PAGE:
It is coming to be recognized that the growth of religious toleration owed much to the early Quakers who, with the exception of a few Baptists at the first, stood almost alone among Dissenters in holding their public meetings openly and regularly.
Although many " General " and other meetings were held in different Period of parts of the country for the purpose of setting P Y P P g forth Quakerism, the notion that the whole Christian church would be absorbed in it, and that the Quakers were, in fact, the church, gave place to the conception that they were " a peculiar people " to whom, more than to others, had been given an understanding of the will of God.
Excluded from political and municipal life by the laws which required either the taking of an oath or joining in the Lord's Supper according to the rites of the Established Church, excluding themselves not only from the frivolous pursuits of pleasure, but from music and art in general, attaining no high average level of literary culture (though producing some men of eminence in science and medicine), the Quakers occupied themselves mainly with trade, the business of their Society, and the calls of philanthropy.
Thomas Clarkson (Portraiture of Quakerism) has given an elaborate and sympathetic account of the Quakers as he knew them when he travelled amongst them from house to house on his crusade against the slave trade.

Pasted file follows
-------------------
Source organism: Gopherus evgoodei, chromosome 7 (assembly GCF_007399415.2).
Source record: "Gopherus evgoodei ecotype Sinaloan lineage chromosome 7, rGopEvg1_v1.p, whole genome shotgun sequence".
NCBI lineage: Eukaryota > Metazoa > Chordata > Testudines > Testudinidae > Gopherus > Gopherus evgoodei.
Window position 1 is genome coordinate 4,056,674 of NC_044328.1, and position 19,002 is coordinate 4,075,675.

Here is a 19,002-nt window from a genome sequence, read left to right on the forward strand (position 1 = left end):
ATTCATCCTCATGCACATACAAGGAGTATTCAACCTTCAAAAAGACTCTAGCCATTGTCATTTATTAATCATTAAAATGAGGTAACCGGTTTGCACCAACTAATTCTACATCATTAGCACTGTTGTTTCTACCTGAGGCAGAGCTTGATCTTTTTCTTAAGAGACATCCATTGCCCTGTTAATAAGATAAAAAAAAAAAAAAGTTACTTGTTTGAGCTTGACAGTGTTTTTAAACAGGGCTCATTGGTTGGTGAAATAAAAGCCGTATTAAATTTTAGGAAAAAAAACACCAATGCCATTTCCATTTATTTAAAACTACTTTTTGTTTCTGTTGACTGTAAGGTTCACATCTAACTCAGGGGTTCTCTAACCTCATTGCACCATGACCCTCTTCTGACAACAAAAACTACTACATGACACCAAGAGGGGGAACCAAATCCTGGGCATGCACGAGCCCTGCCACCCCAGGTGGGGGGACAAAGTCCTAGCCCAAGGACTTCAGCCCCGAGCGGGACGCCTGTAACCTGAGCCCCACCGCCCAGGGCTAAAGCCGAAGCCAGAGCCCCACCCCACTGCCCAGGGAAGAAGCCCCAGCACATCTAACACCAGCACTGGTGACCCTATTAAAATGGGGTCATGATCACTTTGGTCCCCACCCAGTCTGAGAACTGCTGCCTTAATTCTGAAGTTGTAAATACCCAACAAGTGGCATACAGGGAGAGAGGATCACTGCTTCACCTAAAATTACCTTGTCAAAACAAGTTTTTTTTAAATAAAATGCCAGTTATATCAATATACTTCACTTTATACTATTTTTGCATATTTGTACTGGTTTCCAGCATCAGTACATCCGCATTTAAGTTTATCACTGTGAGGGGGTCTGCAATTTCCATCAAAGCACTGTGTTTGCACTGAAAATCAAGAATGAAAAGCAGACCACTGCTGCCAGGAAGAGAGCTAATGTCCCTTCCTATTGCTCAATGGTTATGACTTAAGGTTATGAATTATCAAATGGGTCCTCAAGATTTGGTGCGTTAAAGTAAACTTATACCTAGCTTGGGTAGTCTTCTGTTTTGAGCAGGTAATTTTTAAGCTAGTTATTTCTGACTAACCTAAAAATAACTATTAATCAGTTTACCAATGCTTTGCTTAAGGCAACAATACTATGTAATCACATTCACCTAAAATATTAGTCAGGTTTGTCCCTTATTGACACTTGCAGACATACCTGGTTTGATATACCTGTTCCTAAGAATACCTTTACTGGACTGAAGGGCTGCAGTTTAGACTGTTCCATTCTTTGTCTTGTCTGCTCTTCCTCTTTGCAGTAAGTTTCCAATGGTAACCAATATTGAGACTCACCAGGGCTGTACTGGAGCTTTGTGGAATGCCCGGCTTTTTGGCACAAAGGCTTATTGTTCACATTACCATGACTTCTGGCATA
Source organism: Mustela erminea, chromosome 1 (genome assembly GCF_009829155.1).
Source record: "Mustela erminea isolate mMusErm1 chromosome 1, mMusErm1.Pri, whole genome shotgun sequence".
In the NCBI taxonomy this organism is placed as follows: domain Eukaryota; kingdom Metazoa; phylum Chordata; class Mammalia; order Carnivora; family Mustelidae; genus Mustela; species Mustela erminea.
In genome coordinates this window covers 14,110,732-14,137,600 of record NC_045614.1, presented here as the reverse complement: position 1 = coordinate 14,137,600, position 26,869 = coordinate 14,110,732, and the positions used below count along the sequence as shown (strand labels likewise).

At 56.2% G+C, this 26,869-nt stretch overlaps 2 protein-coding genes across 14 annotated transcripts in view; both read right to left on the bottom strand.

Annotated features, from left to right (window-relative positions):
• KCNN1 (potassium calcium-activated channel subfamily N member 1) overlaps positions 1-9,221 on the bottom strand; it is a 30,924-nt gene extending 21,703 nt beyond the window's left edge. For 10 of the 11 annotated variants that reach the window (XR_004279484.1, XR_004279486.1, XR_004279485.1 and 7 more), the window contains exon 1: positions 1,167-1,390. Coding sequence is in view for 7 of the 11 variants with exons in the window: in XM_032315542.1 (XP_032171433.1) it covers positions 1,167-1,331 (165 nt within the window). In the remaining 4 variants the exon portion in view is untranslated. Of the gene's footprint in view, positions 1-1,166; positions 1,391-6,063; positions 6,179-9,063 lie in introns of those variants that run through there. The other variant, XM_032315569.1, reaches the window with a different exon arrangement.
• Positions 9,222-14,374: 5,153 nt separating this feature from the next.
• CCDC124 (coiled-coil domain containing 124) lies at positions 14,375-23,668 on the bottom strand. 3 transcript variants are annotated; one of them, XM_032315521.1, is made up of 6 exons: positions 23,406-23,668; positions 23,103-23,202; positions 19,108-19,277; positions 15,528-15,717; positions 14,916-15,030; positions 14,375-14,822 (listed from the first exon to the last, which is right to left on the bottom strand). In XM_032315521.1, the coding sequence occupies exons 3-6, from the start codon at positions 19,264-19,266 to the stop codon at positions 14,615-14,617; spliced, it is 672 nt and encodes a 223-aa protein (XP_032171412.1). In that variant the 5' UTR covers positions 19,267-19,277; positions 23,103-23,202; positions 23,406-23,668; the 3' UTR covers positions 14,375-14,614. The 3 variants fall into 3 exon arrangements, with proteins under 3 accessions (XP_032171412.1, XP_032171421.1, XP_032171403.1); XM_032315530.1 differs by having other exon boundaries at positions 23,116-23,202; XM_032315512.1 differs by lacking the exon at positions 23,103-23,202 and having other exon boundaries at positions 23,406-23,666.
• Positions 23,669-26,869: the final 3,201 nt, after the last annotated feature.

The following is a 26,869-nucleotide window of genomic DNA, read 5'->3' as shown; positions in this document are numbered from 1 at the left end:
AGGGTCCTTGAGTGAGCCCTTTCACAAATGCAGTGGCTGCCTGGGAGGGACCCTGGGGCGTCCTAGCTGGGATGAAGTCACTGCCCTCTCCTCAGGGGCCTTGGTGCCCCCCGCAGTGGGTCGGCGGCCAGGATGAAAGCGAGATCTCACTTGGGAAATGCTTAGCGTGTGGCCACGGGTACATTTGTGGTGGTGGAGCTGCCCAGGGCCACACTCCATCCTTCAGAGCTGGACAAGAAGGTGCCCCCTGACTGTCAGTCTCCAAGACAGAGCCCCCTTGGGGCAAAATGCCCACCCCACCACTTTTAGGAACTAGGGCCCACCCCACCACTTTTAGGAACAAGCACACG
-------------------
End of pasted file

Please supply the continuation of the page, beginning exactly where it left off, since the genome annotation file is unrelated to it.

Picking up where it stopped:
The repeal of the Test Act, the admission of Quakers to Parliament in consequence of their being allowed to affirm instead of taking the oath (1832, when Joseph Pease was elected for South Durham), the establishment of the University of London, and, more recently, the opening of the universities of Oxford and Cambridge to Nonconformists, have all had their effect upon the body.
In fact, the number of men, either Quakers or of Quaker origin and proclivities, who occupy positions of influence in English life is large in proportion to the small body with which they are connected.
Nevertheless, before the rise of the Quakers, these views were nowhere found in conjunction as held by any one set of people; still less were they regarded as the outcome of any one central belief or principle.
In Aberdeen the Quakers took considerable hold, and were there joined by .some persons of influence and position, especially Alexander Jaffray, sometime provost of Aberdeen, and Colonel David Barclay of Ury and his son Robert, the author of the Apology.
In July 1656 two women Quakers, Mary Fisher and Ann Austin, arrived at Boston.
The Quakers of Pennsylvania possibly began the work of the mysterious Underground Railroad; the best known of them was Thomas Garrett (1789-1871), a native of Pennsylvania, who, in 1822, removed to Wilmington, Delaware, where he was convicted in 1848 on four counts under the Fugitive Slave Law and was fined $800o; he is said to have helped 2700 slaves to freedom.
Company, to improve the system of defence, and to prevent the sale of liquor and firearms to the Indians, and through his persecution of Lutherans and Quakers, to which the company finally put an end.
In many ways they have thus a close resemblance to the Quakers or Society of Friends.
His father and mother were Quakers, and they did not think it was right to spend money for such things.